Perhaps the most enjoyable part of the game are the noncombat interactions with the world around the character. Unlike most other games in the medium, Players are given the ability of choice instead of being pushed through linear storytelling. Well written dialogues are as much a part the challenge as swinging a sword through a dark spawn’s chest, and are many times more difficult and engrossing. Each conversation presents the player with several different good guy, bad guy, and middle ground responses to the NPC’s. Each encounter that takes place is tightly interwoven and effects how the game unfolds further along. For instance, there is a base camp where your party relaxes between missions giving the player a chance to interact with NPC’s and from relationships. Not only do the many hours of conversations provide the deep back story to flesh out the characters but can unlock new quests, skills, and even romances for the player. Likewise, simple interactions in the prologue of the quests can affect alliances further along down the road. Say your character is the brother of a backstabbing dwarf noble who left you for dead, will you carry out vengeance or make amends? Perhaps you play as an elf rouge from the slums of Denerim, will you seek justice for your kin or sell them off to a powerful warlord for the aid of his troops? The only major criticism of the dialogue system is the lack of the character being provided a voice. Games like Mass effect, Biowares sci-fi companion piece to Dragon Age, have voice actors record every possible dialogue option for the main character which adds immense depth to interactions that this game lacks.
Where the game really shines is in its innovative and utterly meticulous storytelling. Dragon Age Origins takes the traditional High Fantasy genre turns it over on its head and dumps it into a giant vat of blood, moral ambiguity, and sexual opulence. Dwarves are no longer the staunch idols of honor, but political chess masters of a classist and highly divisive mountain society. Elves are no longer full of Tolkienesque grace, instead roaming the woods as primitive outcasts or inhabiting dirty slums reminiscent of late 19th century immigrants and post slavery African Americans. Even magic, the traditionally free flowing force that defines fantasy, has been relegated to a tightly regulated process locked up in a tower with a special cast of templars to police its use. The only normalized aspect present is the oppressive and cruel nature of humans and the abuses they inflict on those around them.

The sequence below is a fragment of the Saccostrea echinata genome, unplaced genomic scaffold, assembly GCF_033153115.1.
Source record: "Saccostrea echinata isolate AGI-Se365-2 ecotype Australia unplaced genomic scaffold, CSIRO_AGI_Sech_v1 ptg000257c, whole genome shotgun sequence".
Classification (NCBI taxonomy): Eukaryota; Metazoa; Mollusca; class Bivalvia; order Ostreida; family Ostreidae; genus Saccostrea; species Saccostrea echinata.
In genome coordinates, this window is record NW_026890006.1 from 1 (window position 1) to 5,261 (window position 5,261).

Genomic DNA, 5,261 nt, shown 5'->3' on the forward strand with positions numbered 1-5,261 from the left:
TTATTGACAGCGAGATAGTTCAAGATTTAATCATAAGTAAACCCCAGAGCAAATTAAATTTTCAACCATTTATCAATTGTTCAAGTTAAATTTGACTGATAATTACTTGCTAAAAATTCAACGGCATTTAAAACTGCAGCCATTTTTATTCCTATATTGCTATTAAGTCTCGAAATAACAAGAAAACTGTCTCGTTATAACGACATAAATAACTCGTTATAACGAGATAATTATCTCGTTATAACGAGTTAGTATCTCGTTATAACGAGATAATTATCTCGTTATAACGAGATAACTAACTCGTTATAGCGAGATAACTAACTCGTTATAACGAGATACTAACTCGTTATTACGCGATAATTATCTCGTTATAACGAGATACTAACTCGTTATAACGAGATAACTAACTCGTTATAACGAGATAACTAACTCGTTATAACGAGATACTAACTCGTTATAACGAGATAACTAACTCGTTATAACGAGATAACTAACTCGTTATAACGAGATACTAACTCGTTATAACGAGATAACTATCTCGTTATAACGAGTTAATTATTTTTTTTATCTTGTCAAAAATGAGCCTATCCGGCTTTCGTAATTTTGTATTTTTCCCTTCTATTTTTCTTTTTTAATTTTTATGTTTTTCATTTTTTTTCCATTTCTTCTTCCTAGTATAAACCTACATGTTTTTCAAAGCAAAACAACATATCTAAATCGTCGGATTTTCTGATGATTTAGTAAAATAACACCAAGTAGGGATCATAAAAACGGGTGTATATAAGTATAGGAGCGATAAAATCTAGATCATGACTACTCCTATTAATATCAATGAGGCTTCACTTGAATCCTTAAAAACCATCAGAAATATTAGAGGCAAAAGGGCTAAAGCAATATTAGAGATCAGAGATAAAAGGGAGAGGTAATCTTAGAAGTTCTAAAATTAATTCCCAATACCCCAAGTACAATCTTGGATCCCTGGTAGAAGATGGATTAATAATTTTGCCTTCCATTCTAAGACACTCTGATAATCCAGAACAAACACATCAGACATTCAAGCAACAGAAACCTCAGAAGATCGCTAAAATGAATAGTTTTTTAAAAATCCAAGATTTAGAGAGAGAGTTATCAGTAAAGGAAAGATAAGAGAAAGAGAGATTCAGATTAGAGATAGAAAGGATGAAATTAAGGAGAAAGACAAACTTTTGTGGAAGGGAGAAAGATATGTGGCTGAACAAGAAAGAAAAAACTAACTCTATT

This new perspective creates an entirely new and fresh outlook for player while also allowing the creators to shed previous conceptions of the genre and delve into extremely dark and mature subject matter. Politics, sexuality, and copious amounts of violence skew players perceptions of right and wrong leaving them to make important decisions of what is morally justifiable without being under the magnifying glass of society. Decisions range in scope of not only moral nature, but the prevalence of its impact on Thedas. In one quest, the main character investigates a slaving operation taking place in a slum known as the elven alienage. Under the guise of a disease outbreak mages have entered the are to “treat” elf patients but instead are stealing them into slavery. You are given a choice to kill the slavers and put everything right in the world, or accept corruption and take a bribe that allows hundreds of innocent elves to have their lives sent into an oblivion of pain and agony. At the end of the game the main character is male he realizes he will die fighting the Arch demon unless he takes part in a ritual to impregnate one of his companions, Morrigan. This choice provides a variety of outcomes all spawning from how the player views the act of conception. Does the players character love Morrigan? Will he join her afterwards to raise the child? Is it fair to risk the life of an unborn child on one’s own selfish desire to live? The beauty of the gaming medium is that there is no correct answer and the player is free to look in themselves and perhaps even learn something about their own vales and morality.
Since its release, Dragon Age’s popularity has spawned 2 sequels with a 3rd in development and countless DLC addons and mods. Even 8 years after its creation, its replay ability is still enjoyable and well worth the investment of time. The topics explored and unique storytelling place this as a must play for RPG enthusiasts of all generations that will continue to influence gamers for years to come.